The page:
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How Wolverine Was Frozen to Death

This version of the legend comes from W H Mechling's 1914 collection Malecite Tales. Although the author describes these stories as belonging to the Malecite tribe, the man who narrated this particular story was Mi'kmaq. Since these two tribes are kinfolk and neighbors who share very similar cultures, it is likely that the story was told in both tribes.

One day Wolverine visited his older brother Bear, who was very glad to see him, and at once put the pot on the fire to cook him something. After the food was cooked and they had eaten it, Bear said to his younger brother Wolverine, "How would you make a fire if you did not have any flint and steel?" Wolverine acknowledged that he would be helpless without flint and steel. "Now I will teach you," said Bear, "how to make a fire, when you do not have any flint and steel." Having said this, Bear went out and got some maple bark, which he put in a little pile, and then jumped over it. As soon as he jumped over it, it burst into a flame. Then he said to his younger brother, "Now I give you power to make a fire."

Wolverine was very happy and was in a hurry to get away and try his power. As soon as he got out of the house, he started to run. He continued running until he got to a place where he could no longer see Bear. Then he collected some maple bark and made a little pile of it and jumped over it. When it broke into a blaze, he was very much pleased. He took out his flint and steel and threw them away, saying "These are no longer of any use."

Wolverine had no use for the fire he made; he only made it to try his power. So he went on, but he had hardly gotten out of sight of his first fire, when he decided to make a new fire. After that he made fires more frequently until at last he made them every ten steps; but finally his power gave out, for he had used it all up. When he next collected a pile of maple bark and jumped over it, it did not burst into flame. By that time it had grown dark and was very cold, and he was indeed in need of a fire. Then truly he jumped, but no success crowned his efforts. He had thrown away his flint and steel and was very much frightened, for it was very cold. He kept on jumping, but it grew so cold that he froze to death while he was jumping. He lay there until spring, when he thawed out. He was lying there dead, when his younger brother, Raccoon, came along and saw him.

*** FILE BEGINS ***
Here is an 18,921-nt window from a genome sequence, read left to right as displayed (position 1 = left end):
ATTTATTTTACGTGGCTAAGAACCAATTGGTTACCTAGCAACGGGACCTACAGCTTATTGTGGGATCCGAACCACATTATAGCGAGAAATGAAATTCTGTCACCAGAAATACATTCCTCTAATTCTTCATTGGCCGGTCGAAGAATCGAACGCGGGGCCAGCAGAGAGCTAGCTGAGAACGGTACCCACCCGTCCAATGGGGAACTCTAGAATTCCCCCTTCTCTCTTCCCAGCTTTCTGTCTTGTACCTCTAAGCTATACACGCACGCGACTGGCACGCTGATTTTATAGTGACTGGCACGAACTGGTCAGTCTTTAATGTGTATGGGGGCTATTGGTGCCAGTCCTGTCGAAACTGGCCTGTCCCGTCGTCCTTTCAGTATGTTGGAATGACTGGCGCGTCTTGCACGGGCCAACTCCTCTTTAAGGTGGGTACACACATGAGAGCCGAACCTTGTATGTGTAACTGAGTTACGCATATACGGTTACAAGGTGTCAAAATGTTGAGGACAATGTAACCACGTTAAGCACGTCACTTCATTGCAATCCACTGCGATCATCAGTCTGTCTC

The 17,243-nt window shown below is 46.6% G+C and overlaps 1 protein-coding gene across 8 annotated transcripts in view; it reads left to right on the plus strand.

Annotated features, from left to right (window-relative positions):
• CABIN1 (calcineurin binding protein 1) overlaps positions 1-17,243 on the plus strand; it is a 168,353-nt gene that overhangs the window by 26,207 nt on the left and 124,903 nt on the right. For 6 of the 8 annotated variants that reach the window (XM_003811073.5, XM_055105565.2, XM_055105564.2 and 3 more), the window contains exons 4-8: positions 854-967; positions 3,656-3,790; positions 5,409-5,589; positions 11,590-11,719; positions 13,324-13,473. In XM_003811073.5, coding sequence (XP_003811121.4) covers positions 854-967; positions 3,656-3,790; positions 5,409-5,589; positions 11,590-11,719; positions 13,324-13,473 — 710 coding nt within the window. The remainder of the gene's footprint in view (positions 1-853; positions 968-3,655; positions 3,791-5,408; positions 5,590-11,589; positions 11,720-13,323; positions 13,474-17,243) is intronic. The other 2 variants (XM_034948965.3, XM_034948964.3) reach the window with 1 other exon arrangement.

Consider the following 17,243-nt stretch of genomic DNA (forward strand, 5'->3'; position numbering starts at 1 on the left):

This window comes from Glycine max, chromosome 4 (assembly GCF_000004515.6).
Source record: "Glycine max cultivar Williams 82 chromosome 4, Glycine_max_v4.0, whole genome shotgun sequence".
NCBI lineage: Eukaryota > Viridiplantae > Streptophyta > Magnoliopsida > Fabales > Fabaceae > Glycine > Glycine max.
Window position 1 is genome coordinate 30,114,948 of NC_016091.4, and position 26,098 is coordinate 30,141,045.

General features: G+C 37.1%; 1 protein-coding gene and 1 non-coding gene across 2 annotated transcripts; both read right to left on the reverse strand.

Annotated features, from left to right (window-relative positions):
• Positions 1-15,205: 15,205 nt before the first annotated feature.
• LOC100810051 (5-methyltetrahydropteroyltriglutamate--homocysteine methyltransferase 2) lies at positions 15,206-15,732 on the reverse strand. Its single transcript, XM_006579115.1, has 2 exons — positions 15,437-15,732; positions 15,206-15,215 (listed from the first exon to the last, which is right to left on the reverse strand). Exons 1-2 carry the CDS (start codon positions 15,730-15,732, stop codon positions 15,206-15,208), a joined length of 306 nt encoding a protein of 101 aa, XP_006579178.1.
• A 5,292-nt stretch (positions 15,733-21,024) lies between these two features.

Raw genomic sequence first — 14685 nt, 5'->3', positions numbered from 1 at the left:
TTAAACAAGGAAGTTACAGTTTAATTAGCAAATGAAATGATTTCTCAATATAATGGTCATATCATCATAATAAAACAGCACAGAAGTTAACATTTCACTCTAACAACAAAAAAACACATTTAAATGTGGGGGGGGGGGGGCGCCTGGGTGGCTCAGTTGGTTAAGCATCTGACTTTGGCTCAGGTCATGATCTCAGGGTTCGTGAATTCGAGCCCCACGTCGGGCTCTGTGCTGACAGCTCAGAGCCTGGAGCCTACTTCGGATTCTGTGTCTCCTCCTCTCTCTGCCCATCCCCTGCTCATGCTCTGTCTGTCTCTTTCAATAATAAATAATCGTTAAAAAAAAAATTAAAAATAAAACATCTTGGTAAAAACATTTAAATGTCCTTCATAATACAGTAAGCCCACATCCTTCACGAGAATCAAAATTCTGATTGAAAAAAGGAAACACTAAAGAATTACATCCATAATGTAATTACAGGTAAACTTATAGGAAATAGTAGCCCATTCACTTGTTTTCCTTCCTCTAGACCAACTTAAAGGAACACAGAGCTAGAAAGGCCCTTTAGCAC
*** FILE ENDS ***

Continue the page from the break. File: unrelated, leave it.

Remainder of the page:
Raccoon went over and tried to wake him up, saying, "Older brother, get up, you are over-sleeping, it is very late." Then the Wolverine rubbed his eyes, got up and said, "Younger brother, I overslept. I would have lain there forever, if you had not come by and awakened me." He would have rotted there, but as it was, he got his strength back and was as strong as ever.

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More stories to read:

 Native American wolverine legends
 Stories about fire
 Stories about carelessness

Learn more about:

 Wabanaki legends
 The Micmac language
 The Maliseet Indians



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